Recovery After Male Breast Reduction Surgery

Posted By on Oct 30, 2013 in Breast Reduction, Plastic Surgery Blogs | 0 comments


Male breast reduction surgery is performed on men who have overlarge breasts due to excess tissue, redundant skin, and/or superficial fat.  Meanwhile, the length of recovery depends on many factors such as the surgical technique and amount of correction.

Male-Breast-Reduction-011Also, healing varies from patient to patient; in general, younger men recover faster than older ones, i.e., 55 years and above.

The surgery comes in many techniques, depending on the type of correction a person needs.  Oftentimes, male breast reduction involves skin excisions to remove the excess tissue and fat, although others can benefit from liposuction-only procedure as long as the “enlargement” is primarily caused by fat and they have elastic skin.

And for some patients, they can benefit more with skin excision plus liposuction for further contouring, leading body contouring surgeon Dr. Tarick Smaili said.

With liposuction-alone surgery, patients can resume most of their normal activities just after three days.  This is because the procedure only involves the use of round incisions as small as a grain of rice where doctors remove the excess fat with a cannula, which is a slender steel probe attached to a vacuum pump.

But the traditional way to perform male breast reduction requires skin and tissue removal, thus it uses long incisions that are usually positioned within the natural breast crease and around the edges of areola.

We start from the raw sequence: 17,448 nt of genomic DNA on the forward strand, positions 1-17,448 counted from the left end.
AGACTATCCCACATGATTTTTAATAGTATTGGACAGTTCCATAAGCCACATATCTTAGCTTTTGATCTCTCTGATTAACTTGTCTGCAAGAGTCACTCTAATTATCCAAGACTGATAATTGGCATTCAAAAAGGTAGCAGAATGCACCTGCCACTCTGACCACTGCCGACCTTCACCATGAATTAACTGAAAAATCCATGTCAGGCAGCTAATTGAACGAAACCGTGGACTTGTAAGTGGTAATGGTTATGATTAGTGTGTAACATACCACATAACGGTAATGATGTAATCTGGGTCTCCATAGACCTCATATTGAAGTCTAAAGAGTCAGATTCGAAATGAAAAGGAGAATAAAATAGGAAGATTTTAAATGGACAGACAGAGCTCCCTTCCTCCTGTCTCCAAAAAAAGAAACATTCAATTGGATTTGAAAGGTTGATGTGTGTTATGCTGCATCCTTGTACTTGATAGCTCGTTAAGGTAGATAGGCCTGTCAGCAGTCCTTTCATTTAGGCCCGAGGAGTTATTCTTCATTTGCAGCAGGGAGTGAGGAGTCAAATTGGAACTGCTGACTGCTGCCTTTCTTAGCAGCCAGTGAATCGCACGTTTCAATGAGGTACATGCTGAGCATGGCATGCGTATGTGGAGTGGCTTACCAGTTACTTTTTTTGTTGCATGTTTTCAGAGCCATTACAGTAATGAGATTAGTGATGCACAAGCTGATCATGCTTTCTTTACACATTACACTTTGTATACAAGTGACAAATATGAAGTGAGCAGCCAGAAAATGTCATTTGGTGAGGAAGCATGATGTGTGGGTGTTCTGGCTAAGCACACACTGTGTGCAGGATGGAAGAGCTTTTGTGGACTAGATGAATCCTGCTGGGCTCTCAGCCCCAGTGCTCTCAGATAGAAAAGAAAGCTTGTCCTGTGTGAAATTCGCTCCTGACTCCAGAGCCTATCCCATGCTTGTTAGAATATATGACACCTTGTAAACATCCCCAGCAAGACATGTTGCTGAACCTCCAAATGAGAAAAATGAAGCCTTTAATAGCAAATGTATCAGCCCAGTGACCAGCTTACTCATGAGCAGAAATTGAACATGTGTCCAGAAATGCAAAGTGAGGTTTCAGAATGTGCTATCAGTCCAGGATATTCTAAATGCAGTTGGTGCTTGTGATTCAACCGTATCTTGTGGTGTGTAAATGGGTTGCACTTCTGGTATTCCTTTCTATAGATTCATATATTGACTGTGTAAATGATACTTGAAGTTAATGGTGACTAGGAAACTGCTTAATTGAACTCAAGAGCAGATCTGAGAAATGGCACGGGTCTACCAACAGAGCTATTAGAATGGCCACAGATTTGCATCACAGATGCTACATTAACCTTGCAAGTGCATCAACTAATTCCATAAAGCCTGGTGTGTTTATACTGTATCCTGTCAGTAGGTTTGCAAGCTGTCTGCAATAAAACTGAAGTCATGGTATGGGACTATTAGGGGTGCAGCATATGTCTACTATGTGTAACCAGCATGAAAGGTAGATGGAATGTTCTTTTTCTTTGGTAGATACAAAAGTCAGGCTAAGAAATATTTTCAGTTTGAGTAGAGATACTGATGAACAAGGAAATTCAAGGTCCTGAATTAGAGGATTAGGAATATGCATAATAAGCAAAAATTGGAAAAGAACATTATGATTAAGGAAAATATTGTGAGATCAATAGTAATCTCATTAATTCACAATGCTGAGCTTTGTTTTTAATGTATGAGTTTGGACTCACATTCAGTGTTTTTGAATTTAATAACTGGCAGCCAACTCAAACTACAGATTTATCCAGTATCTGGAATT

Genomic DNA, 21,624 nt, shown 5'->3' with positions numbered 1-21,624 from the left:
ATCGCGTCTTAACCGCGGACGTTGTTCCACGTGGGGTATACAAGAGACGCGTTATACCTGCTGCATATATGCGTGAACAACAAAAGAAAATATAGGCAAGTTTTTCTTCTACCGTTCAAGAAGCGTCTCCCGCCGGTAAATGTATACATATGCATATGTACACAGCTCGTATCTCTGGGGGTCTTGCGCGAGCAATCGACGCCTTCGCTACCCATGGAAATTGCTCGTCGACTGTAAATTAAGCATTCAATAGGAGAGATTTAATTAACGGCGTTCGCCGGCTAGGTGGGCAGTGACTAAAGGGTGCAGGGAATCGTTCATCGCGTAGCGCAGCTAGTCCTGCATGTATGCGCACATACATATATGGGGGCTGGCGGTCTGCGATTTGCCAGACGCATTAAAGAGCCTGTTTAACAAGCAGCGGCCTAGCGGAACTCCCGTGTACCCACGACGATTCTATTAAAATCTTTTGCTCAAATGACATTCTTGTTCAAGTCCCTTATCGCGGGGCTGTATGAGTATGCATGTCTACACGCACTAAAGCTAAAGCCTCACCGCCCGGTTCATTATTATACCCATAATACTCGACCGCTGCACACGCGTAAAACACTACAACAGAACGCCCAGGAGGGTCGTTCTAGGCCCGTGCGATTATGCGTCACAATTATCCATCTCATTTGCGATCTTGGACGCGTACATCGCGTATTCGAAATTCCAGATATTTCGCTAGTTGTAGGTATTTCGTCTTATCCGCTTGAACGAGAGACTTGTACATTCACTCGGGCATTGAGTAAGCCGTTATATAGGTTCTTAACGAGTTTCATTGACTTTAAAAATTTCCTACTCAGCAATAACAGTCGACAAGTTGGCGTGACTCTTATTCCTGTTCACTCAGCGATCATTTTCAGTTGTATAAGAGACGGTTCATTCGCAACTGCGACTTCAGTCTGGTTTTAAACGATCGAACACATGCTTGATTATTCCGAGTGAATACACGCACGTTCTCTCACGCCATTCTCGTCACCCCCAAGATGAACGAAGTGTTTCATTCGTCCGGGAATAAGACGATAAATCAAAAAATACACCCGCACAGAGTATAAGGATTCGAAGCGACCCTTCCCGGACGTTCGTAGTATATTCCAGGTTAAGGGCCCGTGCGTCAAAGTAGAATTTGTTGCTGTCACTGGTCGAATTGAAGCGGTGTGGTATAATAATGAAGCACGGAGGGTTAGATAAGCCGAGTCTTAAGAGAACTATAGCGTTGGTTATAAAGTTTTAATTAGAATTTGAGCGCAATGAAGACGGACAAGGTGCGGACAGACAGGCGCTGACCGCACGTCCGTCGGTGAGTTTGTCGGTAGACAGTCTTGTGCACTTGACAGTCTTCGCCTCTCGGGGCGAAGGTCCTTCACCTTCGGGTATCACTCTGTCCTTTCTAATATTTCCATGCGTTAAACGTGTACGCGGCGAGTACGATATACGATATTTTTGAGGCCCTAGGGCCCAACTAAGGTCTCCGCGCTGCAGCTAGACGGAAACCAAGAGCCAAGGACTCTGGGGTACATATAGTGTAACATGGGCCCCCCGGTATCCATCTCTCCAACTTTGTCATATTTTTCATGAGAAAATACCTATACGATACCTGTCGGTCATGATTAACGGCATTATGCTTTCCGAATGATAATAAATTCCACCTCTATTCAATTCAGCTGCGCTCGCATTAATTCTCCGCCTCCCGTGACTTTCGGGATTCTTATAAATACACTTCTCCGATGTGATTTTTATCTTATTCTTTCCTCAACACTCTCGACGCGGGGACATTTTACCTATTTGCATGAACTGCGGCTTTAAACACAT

Because of skin excisions, pain and discomfort is a normal part of recovery.  Most patients will need painkillers for three to four days to help them cope with the post-op symptoms.

Most doctors require their patients to take at least a week off from work to get enough rest and sleep during the most crucial period of their recovery.  While it is important to stay away from heavy lifting and strenuous exercises for a week or two, taking short gentle walks several times a day is highly encouraged because it improves healing and blood flow.

Walking and other light exercises can also reduce risk of blood clotting in the legs that may travel up to the lungs.

To support the new contour and protect the incision site, most patients are instructed to wear compression garments for at least three weeks.  And with continuous use, some doctors feel that it may improve the result to some degree as the skin heals closer to the body.

While the incisions may appear completely healed, it is not uncommon to have some minor skin irregularities or “bumps” that can persist for up to three weeks.  But as with any post-op symptoms, they are supposed to subside as the body heals itself.

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